The ESF116 cell line was isolated from an inbred CAB/Ca female mouse which had been ovariectomized bilaterally and given 1 mg of Depo-Provera (Upjohn, UK) on the afternoon of the third day after mating with a male mouse of the same strain. Blastocysts arrested in development prior to implantation were recovered in standard HEPES-buffered medium on the morning of the 7th day post-ovariectomy. Each blastocyst was opened up with a pair of solid-tipped, siliconized glass microneedles mounted on Leitz micromanipulator units, which were used to tear open the mural trophectoderm. Once opened, the blastocysts were incubated for 24 min at 4° C. in Ca2+- and Mg2+-free phosphate-buffered saline (PBS) containing trypsin at 5 mg/ml (Difco) and pancreatin (Difco) at 25 mg/ml. Blastocysts were subsequently returned to the micromanipulation chamber and the trophectoderm of each was opened cut with the needles so that the outer surface of the tissue was spread against the coverslip of the chamber. Using one needle to hold the trophectoderm, the other was lowered from the trophectoderm and moved sideways against the exposed inner cell mass (ICM) so as to dislodge the superficial endoderm from the deep epiblast. Once the endoderm had been removed, the same needle was then raised until it made contact with the trophectoderm upon which it was moved sideways, so as to scrape the epiblast gently from the overlying trophectoderm [Gardner, 1985]. Both the initial opening of the blastocysts and their dissection was performed with the microscope stage cooled to 5° C. Once isolated, the epiblast tissue from each blastocyst was pipetted into the individual wells of a four-well tissue culture plate (Nunclon), that had been seeded with mitotically-inactivated primary embryonic fibroblasts the previous afternoon and irrigated with fresh ES cell medium shortly before the epiblasts were explanted.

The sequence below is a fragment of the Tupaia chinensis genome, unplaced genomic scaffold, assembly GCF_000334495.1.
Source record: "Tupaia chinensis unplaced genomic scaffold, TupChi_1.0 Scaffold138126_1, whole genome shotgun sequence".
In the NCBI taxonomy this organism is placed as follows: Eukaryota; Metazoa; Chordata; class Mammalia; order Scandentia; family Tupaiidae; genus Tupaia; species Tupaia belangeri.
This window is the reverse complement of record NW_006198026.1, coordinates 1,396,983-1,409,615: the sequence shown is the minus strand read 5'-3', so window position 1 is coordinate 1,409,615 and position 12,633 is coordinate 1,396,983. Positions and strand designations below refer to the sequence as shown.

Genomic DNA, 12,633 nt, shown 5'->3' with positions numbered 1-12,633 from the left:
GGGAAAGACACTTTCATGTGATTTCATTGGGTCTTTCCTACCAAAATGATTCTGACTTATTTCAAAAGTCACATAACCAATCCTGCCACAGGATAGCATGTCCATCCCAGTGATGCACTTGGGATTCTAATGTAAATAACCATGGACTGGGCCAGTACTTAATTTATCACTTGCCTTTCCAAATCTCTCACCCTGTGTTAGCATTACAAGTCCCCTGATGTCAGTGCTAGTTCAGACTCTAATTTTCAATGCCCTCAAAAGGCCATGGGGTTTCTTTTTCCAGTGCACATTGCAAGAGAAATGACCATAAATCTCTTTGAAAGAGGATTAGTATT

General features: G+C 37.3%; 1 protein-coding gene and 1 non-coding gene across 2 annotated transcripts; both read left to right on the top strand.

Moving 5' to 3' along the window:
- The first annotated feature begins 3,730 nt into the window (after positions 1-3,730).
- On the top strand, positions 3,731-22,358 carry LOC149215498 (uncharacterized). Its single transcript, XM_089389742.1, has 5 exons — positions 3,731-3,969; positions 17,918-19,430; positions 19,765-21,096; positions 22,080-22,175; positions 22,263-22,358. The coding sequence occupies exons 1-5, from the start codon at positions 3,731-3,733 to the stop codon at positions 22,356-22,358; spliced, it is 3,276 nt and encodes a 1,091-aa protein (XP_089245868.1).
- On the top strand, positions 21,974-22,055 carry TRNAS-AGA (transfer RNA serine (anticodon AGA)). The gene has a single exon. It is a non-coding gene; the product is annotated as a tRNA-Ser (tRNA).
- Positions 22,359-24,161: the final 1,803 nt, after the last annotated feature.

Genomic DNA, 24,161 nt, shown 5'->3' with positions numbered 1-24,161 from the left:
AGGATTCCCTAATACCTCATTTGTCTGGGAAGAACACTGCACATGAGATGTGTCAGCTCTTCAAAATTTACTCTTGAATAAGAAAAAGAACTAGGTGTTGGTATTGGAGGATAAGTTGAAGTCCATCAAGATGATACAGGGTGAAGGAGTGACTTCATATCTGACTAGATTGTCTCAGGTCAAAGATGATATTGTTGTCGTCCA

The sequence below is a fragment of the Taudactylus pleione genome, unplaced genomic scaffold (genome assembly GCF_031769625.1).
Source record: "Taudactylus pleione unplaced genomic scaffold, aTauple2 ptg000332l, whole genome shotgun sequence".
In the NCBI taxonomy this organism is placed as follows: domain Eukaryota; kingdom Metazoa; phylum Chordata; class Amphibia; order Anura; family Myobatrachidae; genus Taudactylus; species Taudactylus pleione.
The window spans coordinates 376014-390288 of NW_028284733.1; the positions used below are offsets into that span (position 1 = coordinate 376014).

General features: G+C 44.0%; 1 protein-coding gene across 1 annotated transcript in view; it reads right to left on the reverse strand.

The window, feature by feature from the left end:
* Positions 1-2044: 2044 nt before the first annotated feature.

After culturing for 6 days, individual colonies were picked from the dish using a pulled pasteur pipette, dissociated in a drop of trypsin-EDTA and replated into a fresh well of feeder cells. The resulting colonies were cultured for a further 3 days before the contents were passaged into a 35 mm dish containing mitotically-inactivated embryonic fibroblasts and labelled passage 1. The cells were further expanded into a 25 cm2 tissue culture flask after 2 days, passaged into two fresh flasks 2 days later and thereafter passaged consistently every 3 days.